Examining inclusion through the lens of intersectionality helps create a more nuanced and detailed picture of how people may be experiencing your culture. This can help you and your team as you work on a holistic approach to diversity and inclusion strategies at your company.
Inclusive vs Non-inclusive experiences (What is not inclusive)
Now that we’ve taken a look at what inclusion is and how intersectionality can give a more detailed take on inclusion, let’s talk about what isn’t inclusive. What behaviors contribute to non-inclusive spaces?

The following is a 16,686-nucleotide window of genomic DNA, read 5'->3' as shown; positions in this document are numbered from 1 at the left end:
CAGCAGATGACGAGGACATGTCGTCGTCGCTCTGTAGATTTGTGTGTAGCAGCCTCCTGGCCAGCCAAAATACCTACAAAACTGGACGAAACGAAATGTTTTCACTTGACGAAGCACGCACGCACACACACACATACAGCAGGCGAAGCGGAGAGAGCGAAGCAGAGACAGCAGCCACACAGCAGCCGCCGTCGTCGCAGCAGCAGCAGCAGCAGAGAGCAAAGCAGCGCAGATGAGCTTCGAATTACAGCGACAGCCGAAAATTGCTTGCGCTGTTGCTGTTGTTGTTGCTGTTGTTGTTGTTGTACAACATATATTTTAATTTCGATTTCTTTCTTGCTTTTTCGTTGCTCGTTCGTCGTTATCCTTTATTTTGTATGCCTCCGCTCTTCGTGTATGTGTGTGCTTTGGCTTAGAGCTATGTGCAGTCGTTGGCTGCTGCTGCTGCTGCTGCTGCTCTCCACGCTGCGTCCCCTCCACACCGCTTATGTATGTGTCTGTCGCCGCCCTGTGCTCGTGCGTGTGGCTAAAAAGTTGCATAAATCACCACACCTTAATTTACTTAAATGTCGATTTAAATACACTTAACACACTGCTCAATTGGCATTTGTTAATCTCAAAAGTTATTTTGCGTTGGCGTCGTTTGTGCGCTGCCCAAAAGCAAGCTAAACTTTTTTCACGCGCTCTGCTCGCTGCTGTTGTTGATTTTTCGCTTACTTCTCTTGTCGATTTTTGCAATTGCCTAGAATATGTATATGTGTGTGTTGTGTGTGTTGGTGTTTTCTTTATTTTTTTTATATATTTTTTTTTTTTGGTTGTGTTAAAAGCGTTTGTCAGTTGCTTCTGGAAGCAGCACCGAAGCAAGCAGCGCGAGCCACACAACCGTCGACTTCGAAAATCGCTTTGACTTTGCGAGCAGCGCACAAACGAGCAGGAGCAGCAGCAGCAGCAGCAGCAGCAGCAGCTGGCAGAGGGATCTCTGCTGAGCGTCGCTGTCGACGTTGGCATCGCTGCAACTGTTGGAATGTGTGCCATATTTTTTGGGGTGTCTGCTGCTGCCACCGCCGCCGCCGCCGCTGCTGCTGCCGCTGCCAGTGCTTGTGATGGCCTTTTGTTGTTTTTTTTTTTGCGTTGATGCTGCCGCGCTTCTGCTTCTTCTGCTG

We all have biases that we collect as we move through the world. These biases cause problems when we pre-judge people or situations based on these biases and possibly treat people unfairly because of them. What’s even worse is that we may not be aware of the biases we hold and we can allow them to become blind spots in how we interact with each other. When we are unaware of our biases and how they affect our interactions, these are called unconscious biases.
Many companies have invested in tools like unconscious bias testing and training to help counteract the negative effects these biases have on their culture. While these tools can be helpful, they lose their effectiveness when they are:
1. not widely implemented and supported
2. when they are used as stand-alone solutions rather than ongoing exercises to help reinforce new behaviors that can reduce bias.